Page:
Research, Vol. 45, p. 8454-8474, 2006.
Caballero J. A., Grossmann I. E., Synthesis of Complex Thermally Coupled Distillation Systems
Including Divided Wall Columns, AIChE Journal, Vol. 59, No. 4, p. 1139-1159, 2013.
Cortez-Gonzalez J., Segovia-Hernández J. G., Hernández D., Gutiérrez-Antonio C., Briones-Ramírez
A., Rong B.G. Optimal Design of Distillation Systems with Less than n-1 Columns for a Class
of Four-component Mixtures, Chemical Engineering Research and Design Vol. 9, p. 1425-1447,
2012.
Doherty M. F., Malone M. F., Conceptual Design of Distillation Systems, McGraw-Hill: Boston,
2001.
Douglas J. M. Conceptual Design of Chemical Processes, McGraw-Hill: United States, 1988.
Errico M., Rong B. G., Tola G., Turunen I., A Method for Systematic Synthesis of Multicomponent
Distillation Systems with Less than n-1 Columns, Chemical Engineering and Processing, Vol.
48, p. 907-920, 2009
Errico M., Rong B. G., Torres-Ortega C. E., Segovia-Hernandez J. G. The Importance of the
Sequential Synthesis Methodology in the Optimal Distillation Sequence Design, Computer and
Chemical Engineering, Vol. 6, p. 1-9, 2014.
Giridhar A., Agrawal R. Synthesis of Distillation Configurations: I., Characteristics of a Good Search
Space, Computer and Chemical Engineering, Vol. 34, p. 73-83, 2010.
Hinderink A., Kerkhof F., Lie A., De Swaan Arons J., Van der Koo H.J., Exergy Analysis with a
Flowsheeting Simulator I. Theory; Calculating Exergies of Material Streams, Chemical
Engineering Science, Vol. 51, No. 20, p. 4693-4700, 1996.
Ivakpour J., Kasiri N. Synthesis of Distillation Column Sequences for Non-sharp Separations,
Industrial & Engineering Chemistry Research, Vol. 48, p. 8635-8649, 2009.
A. H. Khalili-Garakani et al./ Three-component Distillation Columns Sequencing … 83
Jiménez, A., N. Ramírez, Castro, A., Hernández, S., Design and Energy Performance of Alternative
Schemes to the Petlyuk Distillation Systems, Chemical Engineering Research and Design, Vol.
81, p. 518-524, 2003.
Kencse H., Mizsey P. Methodology for the Design and Evaluation of Distillation Systems: Exergy
Analysis, Economic Features and GHG Emissions, AIChE Journal, Vol. 56, No. 7, p. 1776-
1786, 2010.
Khalili-Grakani A., Ivakpour J., Kasiri N., Matrix-based Method for Synthesis of Main Intensified
and Integrated Distillation Sequences, Korean Journal of Chemical Engineering, Vol. 33, No. 4,
p. 1134-1152, 2016b.
Khalili-Grakani A., Ivakpour J., Kasiri N., Evolutionary Synthesis of Optimum Light Ends Recovery
Unit with Exergy Analysis Application, Applied Energy, Vol. 168, p. 507-522, 2016a.
Kirkpatrick, S., Gellat, C.D., and Vechhi, M. P., Optimization by Simulated Annealing, Science, Vol.
220, p. 671-680, 1983.
Mahmoodpour S., Masihi M., Gholinejhad S. Comparison of Simulated Annealing, Genetic, and Tabu
Search Algorithms for Fracture Network Modeling. Iranian Journal of Oil & Gas Science and
Technology, Vol. 4, No. 2, p. 50-67, 2015.
Malone M. F., Glinos K., Marquez F. E., Douglas J. M. Simple, Analytical Criteria for the
Sequencing of Distillation Columns, AIChE Journal, Vol. 31, No. 4, p. 683-689, 1985.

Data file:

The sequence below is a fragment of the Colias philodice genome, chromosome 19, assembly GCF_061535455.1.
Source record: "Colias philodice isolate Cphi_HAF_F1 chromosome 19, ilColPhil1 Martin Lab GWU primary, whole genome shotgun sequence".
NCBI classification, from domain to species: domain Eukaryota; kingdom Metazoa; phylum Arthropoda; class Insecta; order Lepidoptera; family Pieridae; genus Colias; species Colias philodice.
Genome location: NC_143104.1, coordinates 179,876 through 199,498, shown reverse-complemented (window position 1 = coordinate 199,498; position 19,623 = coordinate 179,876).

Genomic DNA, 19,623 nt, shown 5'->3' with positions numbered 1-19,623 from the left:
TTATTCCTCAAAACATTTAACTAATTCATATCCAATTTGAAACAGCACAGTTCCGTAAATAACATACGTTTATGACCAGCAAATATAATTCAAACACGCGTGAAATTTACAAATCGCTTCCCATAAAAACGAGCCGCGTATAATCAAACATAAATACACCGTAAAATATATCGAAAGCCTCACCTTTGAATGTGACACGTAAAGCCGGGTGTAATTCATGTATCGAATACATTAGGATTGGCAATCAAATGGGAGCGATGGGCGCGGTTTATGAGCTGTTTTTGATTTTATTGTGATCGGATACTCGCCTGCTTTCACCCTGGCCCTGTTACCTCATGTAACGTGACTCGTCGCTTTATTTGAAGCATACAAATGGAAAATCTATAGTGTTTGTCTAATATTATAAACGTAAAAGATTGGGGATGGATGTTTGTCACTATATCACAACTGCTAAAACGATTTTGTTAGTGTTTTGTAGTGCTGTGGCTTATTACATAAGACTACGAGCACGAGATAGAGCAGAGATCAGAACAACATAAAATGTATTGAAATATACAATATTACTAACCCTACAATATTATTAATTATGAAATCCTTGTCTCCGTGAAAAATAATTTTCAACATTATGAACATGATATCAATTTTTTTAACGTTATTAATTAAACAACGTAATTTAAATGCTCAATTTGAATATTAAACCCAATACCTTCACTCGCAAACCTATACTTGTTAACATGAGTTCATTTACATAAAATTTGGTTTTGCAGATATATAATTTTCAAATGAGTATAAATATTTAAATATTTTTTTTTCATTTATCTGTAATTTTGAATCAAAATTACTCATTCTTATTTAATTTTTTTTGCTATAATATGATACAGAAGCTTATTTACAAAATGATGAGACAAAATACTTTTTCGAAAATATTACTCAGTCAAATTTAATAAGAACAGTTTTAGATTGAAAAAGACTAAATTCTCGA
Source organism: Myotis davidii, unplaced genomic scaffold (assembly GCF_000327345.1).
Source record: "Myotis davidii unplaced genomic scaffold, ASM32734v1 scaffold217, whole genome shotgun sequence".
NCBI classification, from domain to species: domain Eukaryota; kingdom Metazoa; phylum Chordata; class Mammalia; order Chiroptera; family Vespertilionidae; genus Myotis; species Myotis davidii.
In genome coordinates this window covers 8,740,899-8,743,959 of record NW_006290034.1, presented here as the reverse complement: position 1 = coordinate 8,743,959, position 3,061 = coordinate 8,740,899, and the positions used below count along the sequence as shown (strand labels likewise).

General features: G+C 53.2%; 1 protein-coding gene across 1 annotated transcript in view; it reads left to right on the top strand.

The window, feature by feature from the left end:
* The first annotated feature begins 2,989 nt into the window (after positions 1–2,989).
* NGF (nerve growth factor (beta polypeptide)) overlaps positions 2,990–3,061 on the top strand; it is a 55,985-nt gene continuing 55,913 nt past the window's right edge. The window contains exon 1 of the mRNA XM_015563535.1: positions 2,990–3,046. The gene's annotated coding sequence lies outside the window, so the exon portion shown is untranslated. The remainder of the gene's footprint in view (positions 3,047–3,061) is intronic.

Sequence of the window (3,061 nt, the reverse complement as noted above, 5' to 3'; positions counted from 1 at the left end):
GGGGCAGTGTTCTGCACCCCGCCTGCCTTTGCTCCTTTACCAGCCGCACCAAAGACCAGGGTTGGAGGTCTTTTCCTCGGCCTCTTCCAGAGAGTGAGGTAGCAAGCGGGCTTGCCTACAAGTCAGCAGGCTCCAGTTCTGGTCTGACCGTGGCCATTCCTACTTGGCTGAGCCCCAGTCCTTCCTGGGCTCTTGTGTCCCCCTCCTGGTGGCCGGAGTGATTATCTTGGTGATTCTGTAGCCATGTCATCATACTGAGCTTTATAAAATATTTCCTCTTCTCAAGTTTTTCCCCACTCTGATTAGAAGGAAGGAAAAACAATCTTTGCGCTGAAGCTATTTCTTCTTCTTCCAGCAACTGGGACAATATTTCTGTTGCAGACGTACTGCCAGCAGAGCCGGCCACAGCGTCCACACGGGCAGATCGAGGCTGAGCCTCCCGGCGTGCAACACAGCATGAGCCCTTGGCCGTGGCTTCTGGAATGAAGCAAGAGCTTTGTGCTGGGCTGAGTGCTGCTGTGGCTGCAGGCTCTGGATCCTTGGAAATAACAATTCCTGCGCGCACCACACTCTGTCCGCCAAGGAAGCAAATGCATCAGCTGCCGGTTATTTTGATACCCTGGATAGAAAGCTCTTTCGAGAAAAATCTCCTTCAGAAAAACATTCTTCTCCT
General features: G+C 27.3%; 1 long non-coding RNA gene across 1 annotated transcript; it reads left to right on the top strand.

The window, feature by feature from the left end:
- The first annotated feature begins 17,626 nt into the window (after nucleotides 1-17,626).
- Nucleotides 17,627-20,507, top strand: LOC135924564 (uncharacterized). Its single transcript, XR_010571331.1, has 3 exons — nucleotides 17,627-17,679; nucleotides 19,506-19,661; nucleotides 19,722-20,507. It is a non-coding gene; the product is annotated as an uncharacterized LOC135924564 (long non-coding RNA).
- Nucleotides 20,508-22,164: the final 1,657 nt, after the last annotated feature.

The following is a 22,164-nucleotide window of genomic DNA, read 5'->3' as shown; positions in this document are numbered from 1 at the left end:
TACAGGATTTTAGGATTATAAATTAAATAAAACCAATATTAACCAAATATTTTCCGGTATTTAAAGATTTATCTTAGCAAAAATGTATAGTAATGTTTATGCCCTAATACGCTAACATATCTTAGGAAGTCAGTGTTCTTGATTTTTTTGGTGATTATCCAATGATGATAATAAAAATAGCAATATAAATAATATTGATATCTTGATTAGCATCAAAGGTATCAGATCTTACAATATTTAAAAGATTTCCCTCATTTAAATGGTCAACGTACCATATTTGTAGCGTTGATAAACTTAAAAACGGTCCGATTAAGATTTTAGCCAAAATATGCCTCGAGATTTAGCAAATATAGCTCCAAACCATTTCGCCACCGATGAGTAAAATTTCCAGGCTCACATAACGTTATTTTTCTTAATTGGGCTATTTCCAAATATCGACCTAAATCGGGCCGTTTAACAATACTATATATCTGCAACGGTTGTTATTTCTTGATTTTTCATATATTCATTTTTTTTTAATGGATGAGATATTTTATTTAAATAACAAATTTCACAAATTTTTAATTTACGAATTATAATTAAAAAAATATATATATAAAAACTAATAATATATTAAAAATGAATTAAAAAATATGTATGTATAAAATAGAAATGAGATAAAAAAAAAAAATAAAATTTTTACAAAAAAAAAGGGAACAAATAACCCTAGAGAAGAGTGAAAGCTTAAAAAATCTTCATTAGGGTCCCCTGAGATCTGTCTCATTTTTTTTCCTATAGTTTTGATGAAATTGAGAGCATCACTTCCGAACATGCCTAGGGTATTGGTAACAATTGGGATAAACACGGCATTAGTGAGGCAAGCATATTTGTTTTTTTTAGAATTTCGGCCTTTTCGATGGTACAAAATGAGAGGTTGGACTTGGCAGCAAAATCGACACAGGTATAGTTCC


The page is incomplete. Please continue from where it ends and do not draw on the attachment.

Pinto F.S., Zemp R., Jobson M., Smith R., Thermodynamic Optimization of Distillation Columns,
Chem. Eng. Sci.,Vol. 66, p. 2920-2934, 2011.
Rivero R., Rendon C., Gallegos S., Exergy and Exergoeconomic Analysis of a Crude Oil Combined
Distillation Unit, Energy, Vol. 29, p. 1909-1927, 2004.
Sargent R.W.H., Gaminibandara K., Optimum Design of Plate Distillation Columns, In L.W. C.
Dixon (Ed.), Optimization in Action, New York, Academic Press, p. 267-314, 1976.
Seader J. D., Westerberg A. W., A Combined Heuristic and Evolutionary Strategy for Synthesis of
Simple Separation Sequences, AIChE Journal, Vol. 23, p. 951-954, 1977.
Seader J. D., Henley E. J., Keith Roper D. Separation Process Principles, Chemical and Biochemical
Operations, John Wiley and Sons Inc., New York, USA, 2011.
Seider W. D., Seader J. D., Lewin D. R., Widagdo S., Product and Process Design Principles,3rd
Edition, John Wiley and Sons Inc., Asia, 2010.
Sun J., Wang F., Ma T., Gao H., Liu Y., Cai F., Exergy Analysis of a Parallel Double-effect
Organosilicon Monomer Distillation Scheme, Energy, Vol. 47, p. 498-504, 2012a.
Sun J., Wang F., Ma T., Gao H., Wu P., Liu L., Energy and Exergy Analysis of a Five-column
Methanol Distillation Scheme, Energy, Vol. 45, p. 696-703, 2012b.
Suphanit B., Bischert A., Narataruksa P., Exergy Loss Analysis of Heat Transfer Across the Wall of
the Dividing-wall Distillation Column, Energy, Vol. 32, p. 2121-2134, 2007.
Szargut J., Morris D. R., Steward F. R., Exergy Analysis of Thermal, Chemical and Metallurgical
Processes, Springer, Berlin, Germany, 1988.
Tedder D. W., Rudd D. F., Parametric Studies in Industrial Distillation: Part 1, Design Comparisons,
AIChE Journal, Vol. 24, p. 303-315, 1978.
Westerberg A.W., The Synthesis of Distillation-based Separation Systems, Computer and Chemical
Engineering, Vol. 9, p. 421-429, 1985.

Agrawal, R., Fidkowski Z. T., More Operable Arrangements of Fully Thermally Coupled Distillation
Columns, AIChE Journal, Vol. 44, No. 11, p. 2565-2568, 1998.
Agrawal, R., Fidkowski Z.T., New Thermally Coupled Schemes for Ternary Distillation, AIChE
Journal, Vol. 45, No. 3, p. 485-496, 1999.
Agrawal, R., Synthesis of Multicomponent Distillation Column Configurations, AIChE Journal, Vol.
49, p. 379-401, 2003.
Caballero, J. A., Grossmann I. E., Generalized Disjunctive Programming Model for the Optimal